Home » OSHA, EPA team up against foundry owner who illegally stored hazardous waste
A New Hampshire foundry owner faces two years in prison for illegally storing hazardous waste, after OSHA and the EPA combined efforts to bring him to justice.
John R. Wiehl, president of Franklin Non-Ferrous Foundry, Inc. in Franklin, N.H., pleaded guilty to unlawfully storing hazardous waste under the Resource Conservation and Recovery Act (RCRA). The company manufactures a variety of metal parts for various industrial applications. A byproduct of the foundry’s operation is the generation of waste containing hazardous or toxic concentrations of lead and cadmium. Exposure to lead and cadmium can cause or contribute to a range of health effects, including behavioral problems, learning disabilities and kidney disease.
Two workplace inspection conducted by OSHA in April and August of 2009, uncovered the illegal storage, and OSHA reported the findings of their inspections to EPA. In December 2009, EPA executed a search warrant at the foundry and discovered drums of hazardous waste stored on the premises.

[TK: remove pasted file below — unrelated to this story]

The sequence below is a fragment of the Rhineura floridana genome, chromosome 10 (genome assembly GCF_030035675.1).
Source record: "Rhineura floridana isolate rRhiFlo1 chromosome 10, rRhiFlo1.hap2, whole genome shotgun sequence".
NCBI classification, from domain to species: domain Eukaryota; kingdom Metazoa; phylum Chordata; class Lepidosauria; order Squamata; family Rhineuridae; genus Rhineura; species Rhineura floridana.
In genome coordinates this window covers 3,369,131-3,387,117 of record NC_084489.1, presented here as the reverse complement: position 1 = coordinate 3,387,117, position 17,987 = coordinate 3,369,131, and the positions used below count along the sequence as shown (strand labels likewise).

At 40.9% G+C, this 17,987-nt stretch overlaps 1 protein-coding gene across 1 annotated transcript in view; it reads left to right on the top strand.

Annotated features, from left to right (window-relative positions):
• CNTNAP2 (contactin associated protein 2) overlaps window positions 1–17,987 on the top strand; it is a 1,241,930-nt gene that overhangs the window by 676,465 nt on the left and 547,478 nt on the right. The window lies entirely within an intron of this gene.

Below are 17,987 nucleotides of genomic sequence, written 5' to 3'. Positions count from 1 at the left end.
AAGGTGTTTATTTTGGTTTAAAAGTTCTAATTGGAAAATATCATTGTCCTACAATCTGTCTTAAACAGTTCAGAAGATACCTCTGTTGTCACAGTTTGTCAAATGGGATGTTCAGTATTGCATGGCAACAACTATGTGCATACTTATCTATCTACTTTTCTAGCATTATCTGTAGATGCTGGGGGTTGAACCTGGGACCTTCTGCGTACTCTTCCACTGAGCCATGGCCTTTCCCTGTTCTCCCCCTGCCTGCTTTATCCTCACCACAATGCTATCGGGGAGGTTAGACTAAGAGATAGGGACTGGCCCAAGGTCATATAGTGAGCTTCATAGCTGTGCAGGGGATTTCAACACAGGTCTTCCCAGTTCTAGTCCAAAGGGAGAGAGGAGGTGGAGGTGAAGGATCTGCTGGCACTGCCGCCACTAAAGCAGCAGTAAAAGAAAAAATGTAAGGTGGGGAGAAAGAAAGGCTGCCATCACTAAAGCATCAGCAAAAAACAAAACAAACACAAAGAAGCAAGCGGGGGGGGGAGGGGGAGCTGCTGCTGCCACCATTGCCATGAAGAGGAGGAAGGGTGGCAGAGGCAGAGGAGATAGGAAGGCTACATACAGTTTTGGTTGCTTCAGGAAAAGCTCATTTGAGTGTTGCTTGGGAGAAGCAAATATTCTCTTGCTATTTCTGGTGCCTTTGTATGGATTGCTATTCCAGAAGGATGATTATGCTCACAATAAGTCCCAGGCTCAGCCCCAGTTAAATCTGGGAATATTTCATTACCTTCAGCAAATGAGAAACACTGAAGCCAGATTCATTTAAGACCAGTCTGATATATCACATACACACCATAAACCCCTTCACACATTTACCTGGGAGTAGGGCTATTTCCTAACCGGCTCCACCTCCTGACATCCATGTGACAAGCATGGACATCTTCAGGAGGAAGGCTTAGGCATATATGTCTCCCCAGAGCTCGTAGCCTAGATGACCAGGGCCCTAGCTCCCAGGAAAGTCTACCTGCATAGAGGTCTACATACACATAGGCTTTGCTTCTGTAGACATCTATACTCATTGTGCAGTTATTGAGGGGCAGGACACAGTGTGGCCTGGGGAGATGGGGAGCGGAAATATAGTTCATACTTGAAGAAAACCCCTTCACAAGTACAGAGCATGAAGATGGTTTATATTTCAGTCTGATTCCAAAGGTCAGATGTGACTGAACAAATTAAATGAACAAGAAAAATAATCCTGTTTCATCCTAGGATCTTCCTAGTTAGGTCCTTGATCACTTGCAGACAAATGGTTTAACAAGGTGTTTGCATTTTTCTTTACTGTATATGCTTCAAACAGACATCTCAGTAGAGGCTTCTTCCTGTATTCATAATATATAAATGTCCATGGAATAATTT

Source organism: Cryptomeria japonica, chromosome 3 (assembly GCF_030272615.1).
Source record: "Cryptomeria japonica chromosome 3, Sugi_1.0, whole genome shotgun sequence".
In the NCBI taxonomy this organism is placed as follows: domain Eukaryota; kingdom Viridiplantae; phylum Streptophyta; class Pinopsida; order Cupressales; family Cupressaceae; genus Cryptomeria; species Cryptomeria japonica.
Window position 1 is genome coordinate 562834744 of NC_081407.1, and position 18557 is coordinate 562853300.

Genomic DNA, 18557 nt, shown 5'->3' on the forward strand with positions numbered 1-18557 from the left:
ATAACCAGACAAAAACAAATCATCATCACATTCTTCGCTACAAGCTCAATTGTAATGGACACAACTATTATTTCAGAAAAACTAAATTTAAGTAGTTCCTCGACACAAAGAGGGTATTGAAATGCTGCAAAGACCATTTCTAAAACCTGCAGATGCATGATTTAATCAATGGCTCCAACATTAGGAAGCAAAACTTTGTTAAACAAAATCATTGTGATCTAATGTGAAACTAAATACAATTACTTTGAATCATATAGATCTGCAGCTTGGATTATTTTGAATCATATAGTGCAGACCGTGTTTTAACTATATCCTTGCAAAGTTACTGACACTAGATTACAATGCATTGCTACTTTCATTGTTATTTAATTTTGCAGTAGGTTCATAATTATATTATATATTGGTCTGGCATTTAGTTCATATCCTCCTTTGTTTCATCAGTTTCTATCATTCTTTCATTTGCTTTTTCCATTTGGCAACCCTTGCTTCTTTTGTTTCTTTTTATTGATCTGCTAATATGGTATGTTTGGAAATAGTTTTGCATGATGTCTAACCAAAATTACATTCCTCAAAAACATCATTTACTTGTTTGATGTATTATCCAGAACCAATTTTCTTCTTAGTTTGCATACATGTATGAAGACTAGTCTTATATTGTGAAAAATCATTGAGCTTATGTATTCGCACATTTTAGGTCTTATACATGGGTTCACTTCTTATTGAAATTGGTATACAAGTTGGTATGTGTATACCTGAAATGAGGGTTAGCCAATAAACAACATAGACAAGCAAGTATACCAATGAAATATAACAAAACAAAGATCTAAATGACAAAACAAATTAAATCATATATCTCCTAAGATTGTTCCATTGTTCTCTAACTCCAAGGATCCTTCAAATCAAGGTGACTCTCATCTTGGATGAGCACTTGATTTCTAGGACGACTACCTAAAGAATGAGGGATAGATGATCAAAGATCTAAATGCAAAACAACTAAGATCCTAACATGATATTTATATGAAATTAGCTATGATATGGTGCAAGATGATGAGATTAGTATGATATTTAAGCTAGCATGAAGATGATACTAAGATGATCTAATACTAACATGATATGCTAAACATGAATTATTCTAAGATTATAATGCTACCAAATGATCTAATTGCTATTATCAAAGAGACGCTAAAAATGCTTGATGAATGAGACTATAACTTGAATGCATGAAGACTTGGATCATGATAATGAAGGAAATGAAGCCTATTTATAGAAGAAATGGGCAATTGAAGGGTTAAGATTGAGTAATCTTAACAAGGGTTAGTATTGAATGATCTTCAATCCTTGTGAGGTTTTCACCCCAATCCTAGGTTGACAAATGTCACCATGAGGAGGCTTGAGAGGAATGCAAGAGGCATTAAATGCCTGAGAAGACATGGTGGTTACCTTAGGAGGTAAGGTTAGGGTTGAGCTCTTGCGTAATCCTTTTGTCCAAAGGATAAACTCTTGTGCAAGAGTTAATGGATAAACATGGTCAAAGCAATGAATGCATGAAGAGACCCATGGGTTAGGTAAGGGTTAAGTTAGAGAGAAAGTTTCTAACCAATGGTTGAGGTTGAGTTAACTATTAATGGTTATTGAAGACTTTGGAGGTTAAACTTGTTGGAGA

In August 2010, a federal grand jury indicted Wiehl and Franklin Non-Ferrous Foundry for unlawfully accumulating and storing lead and cadmium hazardous waste at the foundry site since July 2005. Neither Wiehl nor the company had been issued a permit to store hazardous waste for more than 90 days. The company was cited by EPA for similar violations in 2002 and 2005, but neither the company nor Wiehl previously faced criminal charges.
Wiehl faces a possible maximum sentence of two years in prison and a maximum fine of $250,000. Under the terms of a plea agreement filed with the court, the United States Attorney’s Office has agreed to recommend that he serve two years of probation, six months of house arrest, and that he publish a public apology. Franklin Non-Ferrous Foundry, Inc is facing a possible maximum fine of $500,000.
This case was investigated by the U.S. Environmental Protection Agency’s Criminal Investigation Division.
Among the articles in the November 2020 issue of ISHN Magazine, we discuss what smart factory really means, delve into the perils of water damage, learn how to prevent eye injuries, and take a deep dive into silicosis dangers when working with quartz.